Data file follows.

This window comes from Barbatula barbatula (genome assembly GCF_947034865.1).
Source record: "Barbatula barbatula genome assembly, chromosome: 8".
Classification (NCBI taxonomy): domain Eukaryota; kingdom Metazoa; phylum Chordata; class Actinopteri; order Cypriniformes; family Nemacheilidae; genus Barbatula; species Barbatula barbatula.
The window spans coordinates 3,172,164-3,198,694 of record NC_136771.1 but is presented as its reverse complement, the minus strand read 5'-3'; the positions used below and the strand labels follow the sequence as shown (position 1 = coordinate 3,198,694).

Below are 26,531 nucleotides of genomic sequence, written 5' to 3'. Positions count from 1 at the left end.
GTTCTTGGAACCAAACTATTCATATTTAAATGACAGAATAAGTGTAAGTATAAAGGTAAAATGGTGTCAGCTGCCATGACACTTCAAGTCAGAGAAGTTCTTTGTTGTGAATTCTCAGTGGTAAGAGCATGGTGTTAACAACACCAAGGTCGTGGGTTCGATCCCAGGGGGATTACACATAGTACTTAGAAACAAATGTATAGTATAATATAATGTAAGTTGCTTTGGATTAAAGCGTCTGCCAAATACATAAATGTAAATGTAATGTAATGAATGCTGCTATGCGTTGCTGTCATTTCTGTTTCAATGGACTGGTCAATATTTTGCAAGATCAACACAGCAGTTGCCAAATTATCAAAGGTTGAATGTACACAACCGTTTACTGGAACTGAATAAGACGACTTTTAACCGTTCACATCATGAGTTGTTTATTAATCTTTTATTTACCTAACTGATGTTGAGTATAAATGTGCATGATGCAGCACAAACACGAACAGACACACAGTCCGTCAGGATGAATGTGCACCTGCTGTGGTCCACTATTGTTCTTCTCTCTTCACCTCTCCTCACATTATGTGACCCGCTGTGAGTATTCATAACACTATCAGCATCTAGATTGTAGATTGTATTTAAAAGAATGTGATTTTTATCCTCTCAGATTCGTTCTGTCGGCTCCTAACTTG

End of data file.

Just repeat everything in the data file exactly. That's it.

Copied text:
This window comes from Barbatula barbatula (genome assembly GCF_947034865.1).
Source record: "Barbatula barbatula genome assembly, chromosome: 8".
Classification (NCBI taxonomy): domain Eukaryota; kingdom Metazoa; phylum Chordata; class Actinopteri; order Cypriniformes; family Nemacheilidae; genus Barbatula; species Barbatula barbatula.
The window spans coordinates 3,172,164-3,198,694 of record NC_136771.1 but is presented as its reverse complement, the minus strand read 5'-3'; the positions used below and the strand labels follow the sequence as shown (position 1 = coordinate 3,198,694).

Below are 26,531 nucleotides of genomic sequence, written 5' to 3'. Positions count from 1 at the left end.
GTTCTTGGAACCAAACTATTCATATTTAAATGACAGAATAAGTGTAAGTATAAAGGTAAAATGGTGTCAGCTGCCATGACACTTCAAGTCAGAGAAGTTCTTTGTTGTGAATTCTCAGTGGTAAGAGCATGGTGTTAACAACACCAAGGTCGTGGGTTCGATCCCAGGGGGATTACACATAGTACTTAGAAACAAATGTATAGTATAATATAATGTAAGTTGCTTTGGATTAAAGCGTCTGCCAAATACATAAATGTAAATGTAATGTAATGAATGCTGCTATGCGTTGCTGTCATTTCTGTTTCAATGGACTGGTCAATATTTTGCAAGATCAACACAGCAGTTGCCAAATTATCAAAGGTTGAATGTACACAACCGTTTACTGGAACTGAATAAGACGACTTTTAACCGTTCACATCATGAGTTGTTTATTAATCTTTTATTTACCTAACTGATGTTGAGTATAAATGTGCATGATGCAGCACAAACACGAACAGACACACAGTCCGTCAGGATGAATGTGCACCTGCTGTGGTCCACTATTGTTCTTCTCTCTTCACCTCTCCTCACATTATGTGACCCGCTGTGAGTATTCATAACACTATCAGCATCTAGATTGTAGATTGTATTTAAAAGAATGTGATTTTTATCCTCTCAGATTCGTTCTGTCGGCTCCTAACTTG